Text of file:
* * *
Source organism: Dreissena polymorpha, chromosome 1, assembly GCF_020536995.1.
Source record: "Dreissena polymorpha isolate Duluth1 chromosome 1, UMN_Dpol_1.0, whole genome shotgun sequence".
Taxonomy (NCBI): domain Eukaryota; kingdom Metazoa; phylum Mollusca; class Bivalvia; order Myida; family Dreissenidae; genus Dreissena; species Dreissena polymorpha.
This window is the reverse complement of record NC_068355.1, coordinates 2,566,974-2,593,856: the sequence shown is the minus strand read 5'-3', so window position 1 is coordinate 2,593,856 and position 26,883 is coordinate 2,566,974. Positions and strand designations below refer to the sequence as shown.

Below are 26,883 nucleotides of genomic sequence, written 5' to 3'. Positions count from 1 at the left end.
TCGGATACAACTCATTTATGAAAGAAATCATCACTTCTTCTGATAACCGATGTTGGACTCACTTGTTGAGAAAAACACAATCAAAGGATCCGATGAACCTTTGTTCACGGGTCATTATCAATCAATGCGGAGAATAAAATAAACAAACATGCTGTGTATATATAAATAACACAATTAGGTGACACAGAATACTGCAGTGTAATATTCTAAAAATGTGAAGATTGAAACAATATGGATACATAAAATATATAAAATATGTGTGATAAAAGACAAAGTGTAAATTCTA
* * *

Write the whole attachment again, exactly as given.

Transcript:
Source organism: Dreissena polymorpha, chromosome 1, assembly GCF_020536995.1.
Source record: "Dreissena polymorpha isolate Duluth1 chromosome 1, UMN_Dpol_1.0, whole genome shotgun sequence".
Taxonomy (NCBI): domain Eukaryota; kingdom Metazoa; phylum Mollusca; class Bivalvia; order Myida; family Dreissenidae; genus Dreissena; species Dreissena polymorpha.
This window is the reverse complement of record NC_068355.1, coordinates 2,566,974-2,593,856: the sequence shown is the minus strand read 5'-3', so window position 1 is coordinate 2,593,856 and position 26,883 is coordinate 2,566,974. Positions and strand designations below refer to the sequence as shown.

Below are 26,883 nucleotides of genomic sequence, written 5' to 3'. Positions count from 1 at the left end.
TCGGATACAACTCATTTATGAAAGAAATCATCACTTCTTCTGATAACCGATGTTGGACTCACTTGTTGAGAAAAACACAATCAAAGGATCCGATGAACCTTTGTTCACGGGTCATTATCAATCAATGCGGAGAATAAAATAAACAAACATGCTGTGTATATATAAATAACACAATTAGGTGACACAGAATACTGCAGTGTAATATTCTAAAAATGTGAAGATTGAAACAATATGGATACATAAAATATATAAAATATGTGTGATAAAAGACAAAGTGTAAATTCTA